Natural capital earns investor interest by Grant Harrison GreenBiz - shutterstock DIY13

Natural capital earns investor interest

By Grant Harrison, GreenFin / GreenBiz Group

The practical upshot: There is no path to decarbonization without major investments in natural capital.

This article is an excerpt from GreenBiz Group’s 16th annual State of Green Business, which explores sustainable business trends to watch in 2023. Download the report here.


In economic terms, climate change is the result of a massive externality: an unpriced element in the production, consumption and transportation of goods and services. Fossil fuels are a primary ingredient in the eye-popping economic growth of the past two centuries, but the cost of burning them wasn’t originally factored into the equation.

Increasingly, that’s changing.

Institutional investors across the globe are taking stock of natural capital, which national economies and investors have historically neglected.

Investing in natural capital — the value extracted from soil, air, water, climate and all the living things and ecosystem services that make the economy possible — has long made environmental sense. Examples include advancing sustainable hydroponics, beef alternatives, biodegradable consumer products or degraded land restoration.

But investors are increasingly seeing the economic rationale, too. The World Economic Forum estimates that protecting nature and protecting biodiversity could generate $10 trillion annually in business opportunities, from farming to fashion to finance, creating nearly 400 million new jobs.

The question is how, exactly, all this happens. The year ahead could provide some answers.

A key stepping stone is the ongoing development of the recommendations of the Taskforce on Nature-related Financial Disclosures (TNFD), due in fall 2023. The TNFD framework is meant to bridge the information gap that exists between financial institutions and companies — in this case, providing the information needed to understand how nature-related risks impact financial performance.

The International Finance Corporation’s (IFC) Biodiversity Finance Reference Guide, launched in 2022, which builds on the International Capital Market Association’s green bond and green loan principles, launched in 2014 and 2018 respectively, also serves as a key stepping stone.

“The World Economic Forum estimates that protecting nature and protecting biodiversity could generate $10 trillion annually in business opportunities, from farming to fashion to finance, creating nearly 400 million new jobs.”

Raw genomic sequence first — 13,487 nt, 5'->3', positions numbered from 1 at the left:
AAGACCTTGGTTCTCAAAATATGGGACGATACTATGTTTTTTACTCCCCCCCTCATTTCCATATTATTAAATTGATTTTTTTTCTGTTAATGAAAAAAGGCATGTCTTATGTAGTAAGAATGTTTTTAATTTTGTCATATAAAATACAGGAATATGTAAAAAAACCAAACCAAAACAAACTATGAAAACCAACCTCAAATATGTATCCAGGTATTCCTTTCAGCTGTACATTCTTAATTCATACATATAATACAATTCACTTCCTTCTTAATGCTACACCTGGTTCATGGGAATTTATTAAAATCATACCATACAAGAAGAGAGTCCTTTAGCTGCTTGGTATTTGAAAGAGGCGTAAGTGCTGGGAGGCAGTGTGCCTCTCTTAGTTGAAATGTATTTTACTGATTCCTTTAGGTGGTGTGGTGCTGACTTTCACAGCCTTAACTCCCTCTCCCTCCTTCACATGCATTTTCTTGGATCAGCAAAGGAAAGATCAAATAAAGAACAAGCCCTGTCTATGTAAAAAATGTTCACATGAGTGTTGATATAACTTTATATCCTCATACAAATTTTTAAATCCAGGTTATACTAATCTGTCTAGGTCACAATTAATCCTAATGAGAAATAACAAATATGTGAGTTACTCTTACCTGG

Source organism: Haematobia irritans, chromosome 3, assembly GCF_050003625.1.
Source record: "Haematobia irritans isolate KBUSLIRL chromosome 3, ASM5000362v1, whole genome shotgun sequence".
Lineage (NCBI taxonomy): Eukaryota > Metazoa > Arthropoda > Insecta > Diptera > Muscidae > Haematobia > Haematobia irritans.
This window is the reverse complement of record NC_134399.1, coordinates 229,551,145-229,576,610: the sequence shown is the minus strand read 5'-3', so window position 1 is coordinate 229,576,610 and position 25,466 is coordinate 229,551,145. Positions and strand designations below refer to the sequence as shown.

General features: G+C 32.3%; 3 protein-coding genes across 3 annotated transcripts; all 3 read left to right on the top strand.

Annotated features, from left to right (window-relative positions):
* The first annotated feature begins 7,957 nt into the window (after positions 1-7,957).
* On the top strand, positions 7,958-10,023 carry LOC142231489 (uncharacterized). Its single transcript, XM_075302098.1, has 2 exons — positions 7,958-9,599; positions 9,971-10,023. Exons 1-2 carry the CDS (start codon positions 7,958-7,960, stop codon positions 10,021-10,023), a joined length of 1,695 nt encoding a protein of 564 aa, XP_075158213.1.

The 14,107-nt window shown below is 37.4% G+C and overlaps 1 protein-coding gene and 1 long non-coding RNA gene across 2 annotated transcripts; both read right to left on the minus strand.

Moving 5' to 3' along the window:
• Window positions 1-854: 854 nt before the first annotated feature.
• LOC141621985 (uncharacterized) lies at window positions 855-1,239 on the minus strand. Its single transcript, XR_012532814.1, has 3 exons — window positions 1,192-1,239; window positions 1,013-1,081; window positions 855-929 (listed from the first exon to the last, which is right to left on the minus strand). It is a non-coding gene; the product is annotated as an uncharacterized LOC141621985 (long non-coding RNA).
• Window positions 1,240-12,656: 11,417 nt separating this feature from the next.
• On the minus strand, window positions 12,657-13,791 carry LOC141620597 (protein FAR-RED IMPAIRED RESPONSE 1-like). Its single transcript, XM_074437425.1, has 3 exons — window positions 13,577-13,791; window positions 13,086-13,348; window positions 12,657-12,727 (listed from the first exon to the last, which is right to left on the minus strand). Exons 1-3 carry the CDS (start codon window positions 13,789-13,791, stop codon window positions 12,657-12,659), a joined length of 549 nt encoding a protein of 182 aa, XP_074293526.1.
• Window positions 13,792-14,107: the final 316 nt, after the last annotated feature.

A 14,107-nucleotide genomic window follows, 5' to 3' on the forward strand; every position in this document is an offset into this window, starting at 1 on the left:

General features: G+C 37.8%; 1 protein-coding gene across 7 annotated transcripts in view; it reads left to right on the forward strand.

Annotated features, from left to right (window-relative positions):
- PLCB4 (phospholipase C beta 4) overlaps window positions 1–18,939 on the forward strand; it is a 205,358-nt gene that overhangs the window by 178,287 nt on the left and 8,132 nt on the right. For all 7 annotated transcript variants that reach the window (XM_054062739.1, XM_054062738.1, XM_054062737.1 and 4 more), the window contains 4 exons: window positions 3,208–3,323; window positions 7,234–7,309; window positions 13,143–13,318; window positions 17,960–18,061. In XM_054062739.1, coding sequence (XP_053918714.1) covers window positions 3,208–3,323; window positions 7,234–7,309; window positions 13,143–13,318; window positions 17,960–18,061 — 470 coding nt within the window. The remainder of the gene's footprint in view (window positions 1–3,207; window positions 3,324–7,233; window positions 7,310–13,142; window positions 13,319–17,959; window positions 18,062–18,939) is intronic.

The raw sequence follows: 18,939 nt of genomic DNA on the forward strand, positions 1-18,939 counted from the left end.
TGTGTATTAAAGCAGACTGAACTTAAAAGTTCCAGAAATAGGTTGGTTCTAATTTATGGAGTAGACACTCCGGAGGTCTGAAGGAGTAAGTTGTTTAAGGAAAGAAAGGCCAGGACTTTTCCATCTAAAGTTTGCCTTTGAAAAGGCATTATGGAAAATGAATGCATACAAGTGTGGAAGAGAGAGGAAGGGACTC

The IFC’s guide provides investors an overview of the types of investments that support natural capital. It is one of several organizations and collaborations working globally on some aspect of valuing nature for companies, including the Capitals Coalition, the Natural Capital Investment Alliance and the United Nations Environment Programme Finance Initiative.

So where’s the money?

In 2020, the OECD estimated biodiversity finance from all sources to total between $78 billion and $91 billion per year.

And as of this writing, the largest investment strategy with a healthy ecosystems theme was the nearly half-billion-dollar-and-growing Fidelity Select Environment and Alternative Energy fund (FSLEX), although similar funds are poised to expand greatly across North America, EMEA and APAC throughout the coming year.

As major investment firm leadership at the likes of Schroder’s, Aviva and RobecoSAM have become vocal about the role biodiversity plays in their funds’ strategies and holdings, it’s safe to expect some of the billions invested with a dual mandate on climate — that is, simultaneously seeking returns and climate impact — will increasingly be informed by biodiversity mandates, too.

That the financial sector has begun to realize that nature’s economic value is wholly dependent on a healthy climate may sound eye roll-worthy to some in the climate community, but this fact says more about the financial system’s lack of consideration for the value of natural resources than it does a lack of investor ambition. Regardless, the estimated $10 trillion dollar investment opportunity is likely to become a focusing factor.

The practical upshot: There is no path to decarbonization without major investments in natural capital. If the climate crisis truly is the largest investment opportunity in a generation, investing in natural capital is destined to become core to that opportunity.


Article by Grant Harrison, GreenFin, GreenBiz Group

As Green Finance & ESG Analyst, Grant leads on program development for GreenFin – the premier ESG event aligning the sustainability, investment and finance communities. Grant works to direct the vigor of capital markets toward the realization of a clean and just economy, and to make GreenFin the launchpad of the ideas, insights and connections that will shift capital allocation to support sustainability.

Grant previously served as Senior Account Executive with GreenBiz, working with clients across financial services, transportation, tech and consulting. Prior to joining GreenBiz, Grant worked under the auspices of the USDA implementing reforestation projects in fire-affected regions of Northern California. Grant holds a bachelor’s degree in American Studies from UC Berkeley and a master’s degree in Environmental Governance from Oxford University. He is animated by a healthy diet of existential anxiety and an enduring faith in humans’ ability to solve problems together. Grant loves, more than most things, to surf.

Additional Articles, Energy & Climate, Food & Farming, Impact Investing, Sustainable Business

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